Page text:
EDIT: @Morpheus I agree. Blocking a person that had setup for a cuddle session and then either canceled or things went bad shouldn't protect the person at fault from receiving rightfully deserved negative Karma.

  • edited February 2018

    Yeah, the blocking issue is already on my list, though not high priority.

  • [Deleted User]masterofcuddle (deleted user)

    I actually had that happen today. I had a cuddle session set and at the last minute she canceled on me. I wasn't at all rude just said I was extremely disappointed and she immediately blocked me.

  • @Masterofcuddle I remember blocking a pro who actually left me good karma and a few days later, the karma she left me was gone. She was blocked however so I would assume she asked an admin to remove it and they did it. If that’s the case, you should be able to ask an admin to leave your karma to the pro who blocked you.

  • edited February 2018

    Having the right to delete Karma is an intended part of the system (for now at least). The fact blocking can get in the way of that is a problem. So I do think it's reasonable for someone to ask for Karma to be removed in that situation. That should apply whether you are a client or a pro.

  • edited February 2018

    Some stats about star ratings ... as of a few days ago:

    268 female pros (who cuddle men) have karma.

    Out of the 877 ratings, 858 are five star, 14 are one star and just 5 (less than 1%) are two, three or four stars.

    Most (9 out of 14) one star ratings are due to cancelling at the last minute or not turning up at all. The others are either about bad communication (not sure if they actually cuddled) or negative experiences, which are sometimes just clients pushing the boundaries.

    So to me the categories are:

    -- great cuddle (comments can distinguish "best cuddler ever" from "good")
    -- cancelled without warning / following up
    -- bad experience

  • edited February 2018

    @Mark, What if you made three or so categories using @Respectful's comprehensive list for rating using the current 5 star system.
    For example:

    Ease of booking/communication (3)
    Cuddler's personality, appearance (5)
    Session: conversation, unique experience (3)
    Would cuddle again (2)

    Then if they want to give additional feedback, they can. But it won't be as necessary. It also gives a chance to give positive feedback and complaints all in one place without hurting feelings.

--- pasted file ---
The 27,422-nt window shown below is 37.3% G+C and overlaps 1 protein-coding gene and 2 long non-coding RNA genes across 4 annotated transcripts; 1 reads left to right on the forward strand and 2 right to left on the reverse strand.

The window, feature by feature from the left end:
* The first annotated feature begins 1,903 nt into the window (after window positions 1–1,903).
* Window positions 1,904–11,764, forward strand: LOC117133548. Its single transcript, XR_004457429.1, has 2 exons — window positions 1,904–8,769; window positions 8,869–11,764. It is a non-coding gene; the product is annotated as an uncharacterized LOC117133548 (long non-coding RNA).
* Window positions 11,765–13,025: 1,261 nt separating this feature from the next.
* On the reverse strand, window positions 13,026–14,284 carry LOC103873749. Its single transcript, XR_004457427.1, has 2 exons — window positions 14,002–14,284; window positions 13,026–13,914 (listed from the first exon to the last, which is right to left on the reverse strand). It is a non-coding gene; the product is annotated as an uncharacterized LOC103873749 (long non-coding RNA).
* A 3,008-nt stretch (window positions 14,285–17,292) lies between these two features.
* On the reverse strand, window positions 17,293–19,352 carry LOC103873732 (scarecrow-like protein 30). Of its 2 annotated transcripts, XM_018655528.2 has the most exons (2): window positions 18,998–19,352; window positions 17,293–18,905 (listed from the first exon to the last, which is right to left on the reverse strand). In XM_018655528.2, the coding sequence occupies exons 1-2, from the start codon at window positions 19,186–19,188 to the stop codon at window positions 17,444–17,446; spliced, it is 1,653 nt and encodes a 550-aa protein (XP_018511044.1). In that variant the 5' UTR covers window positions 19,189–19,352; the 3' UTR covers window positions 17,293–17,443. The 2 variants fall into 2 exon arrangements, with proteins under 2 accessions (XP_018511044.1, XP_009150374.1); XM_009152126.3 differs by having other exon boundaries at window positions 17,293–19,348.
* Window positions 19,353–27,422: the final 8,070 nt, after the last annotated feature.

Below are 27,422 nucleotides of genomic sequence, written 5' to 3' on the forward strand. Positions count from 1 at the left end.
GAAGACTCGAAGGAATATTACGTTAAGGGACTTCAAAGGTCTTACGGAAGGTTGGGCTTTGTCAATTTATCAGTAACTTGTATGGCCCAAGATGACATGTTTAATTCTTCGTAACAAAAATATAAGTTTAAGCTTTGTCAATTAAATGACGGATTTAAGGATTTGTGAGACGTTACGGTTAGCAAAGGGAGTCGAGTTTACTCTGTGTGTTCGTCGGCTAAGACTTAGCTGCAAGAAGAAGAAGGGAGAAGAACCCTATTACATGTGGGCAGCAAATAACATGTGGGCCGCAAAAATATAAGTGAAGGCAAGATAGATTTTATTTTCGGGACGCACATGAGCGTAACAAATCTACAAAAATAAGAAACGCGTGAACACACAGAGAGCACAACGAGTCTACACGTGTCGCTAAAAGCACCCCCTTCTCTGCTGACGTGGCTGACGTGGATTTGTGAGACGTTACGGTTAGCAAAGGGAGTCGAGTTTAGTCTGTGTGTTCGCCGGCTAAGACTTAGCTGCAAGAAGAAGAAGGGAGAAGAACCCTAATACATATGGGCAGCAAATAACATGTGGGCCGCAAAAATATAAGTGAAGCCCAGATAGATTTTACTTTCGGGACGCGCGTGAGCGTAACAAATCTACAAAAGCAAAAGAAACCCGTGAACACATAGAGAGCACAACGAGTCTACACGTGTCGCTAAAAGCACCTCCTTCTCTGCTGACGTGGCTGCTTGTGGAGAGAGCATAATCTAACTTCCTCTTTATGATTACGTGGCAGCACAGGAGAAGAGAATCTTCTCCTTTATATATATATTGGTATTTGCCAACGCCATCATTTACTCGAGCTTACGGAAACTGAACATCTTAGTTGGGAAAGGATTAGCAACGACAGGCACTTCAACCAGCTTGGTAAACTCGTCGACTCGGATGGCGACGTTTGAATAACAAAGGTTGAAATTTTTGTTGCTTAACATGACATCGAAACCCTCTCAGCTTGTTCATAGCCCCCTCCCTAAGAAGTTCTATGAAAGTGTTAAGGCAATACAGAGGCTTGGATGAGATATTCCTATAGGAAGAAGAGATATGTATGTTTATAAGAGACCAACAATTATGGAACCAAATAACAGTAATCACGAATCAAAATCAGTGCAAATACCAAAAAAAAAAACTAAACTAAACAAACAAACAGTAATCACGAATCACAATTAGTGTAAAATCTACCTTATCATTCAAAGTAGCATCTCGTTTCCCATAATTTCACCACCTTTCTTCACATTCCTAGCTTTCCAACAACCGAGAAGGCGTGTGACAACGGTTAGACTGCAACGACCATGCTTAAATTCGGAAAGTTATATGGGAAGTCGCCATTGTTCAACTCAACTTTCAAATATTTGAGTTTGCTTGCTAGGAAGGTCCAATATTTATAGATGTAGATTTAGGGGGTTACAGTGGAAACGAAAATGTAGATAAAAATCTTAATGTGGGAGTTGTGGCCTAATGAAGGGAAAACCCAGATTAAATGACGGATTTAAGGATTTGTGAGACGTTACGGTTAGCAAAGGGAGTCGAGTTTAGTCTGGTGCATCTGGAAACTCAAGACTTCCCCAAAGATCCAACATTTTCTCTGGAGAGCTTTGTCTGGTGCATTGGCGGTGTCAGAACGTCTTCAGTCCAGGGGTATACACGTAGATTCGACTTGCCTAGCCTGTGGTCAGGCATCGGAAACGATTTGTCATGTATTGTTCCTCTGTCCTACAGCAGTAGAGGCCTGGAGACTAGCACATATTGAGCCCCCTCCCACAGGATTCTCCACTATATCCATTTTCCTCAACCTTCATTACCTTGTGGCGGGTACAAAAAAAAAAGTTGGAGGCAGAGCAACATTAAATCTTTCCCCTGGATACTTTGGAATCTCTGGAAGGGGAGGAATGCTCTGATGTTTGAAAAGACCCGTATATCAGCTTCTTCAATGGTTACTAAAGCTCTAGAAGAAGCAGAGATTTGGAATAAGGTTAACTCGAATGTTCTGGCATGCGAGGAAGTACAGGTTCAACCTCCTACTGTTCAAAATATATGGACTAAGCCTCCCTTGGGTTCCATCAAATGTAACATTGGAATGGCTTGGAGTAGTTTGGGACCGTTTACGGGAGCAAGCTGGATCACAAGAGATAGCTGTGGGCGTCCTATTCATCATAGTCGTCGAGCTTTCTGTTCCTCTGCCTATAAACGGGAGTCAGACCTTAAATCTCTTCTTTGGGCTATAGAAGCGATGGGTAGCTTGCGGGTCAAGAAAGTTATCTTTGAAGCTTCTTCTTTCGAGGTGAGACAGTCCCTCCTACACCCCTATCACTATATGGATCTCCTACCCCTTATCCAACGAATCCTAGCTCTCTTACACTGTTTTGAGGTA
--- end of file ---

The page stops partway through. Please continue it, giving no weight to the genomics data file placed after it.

If I have a great session with a new client, and we had good communication for booking (5), he was nice and came showered (5) but something went wrong during the session, pushing boundaries or something else (1), would cuddle again (1).

    I think it would give people a better idea of how to improve (if they want to) on both ends. If someone had a great session with me, and give me 5 stars, but thought I was being short when it came to booking and conversation - I would know by looking at my karma that my client was unhappy there. And I can work on that.

    Same applies to my clients, if they are perfect all throughout, and then the last 10 minutes of the session is getting super touchy, I would want him to know that (even tho I remind clients of the rules before and during sessions) and I am not punishing him with a 1 star or remaining silent and allowing the next cuddler find out the hard way. .

    Just my midnight thoughts.

  • @AlexBabyBoo23. I think that's a great idea!

  • @Mark, I currently do Airbnb, and you are right, this is a continual problem there as well. There are plenty of complaints about it in the host forums, suggestions for improvement, etc, and Airbnb has made no changes. A big problem there (which you don't do, so please don't) is that we are effectively punished for anything less than five stars. Anything less than perfect is NOT ok. @Morpheus also said the same at his work. This is bad because typically people don't like to give "perfect" all the time, and it should not be expected to always get perfect. The fact that people here ARE giving perfect all the time, means that there is definitely something very wrong with your system.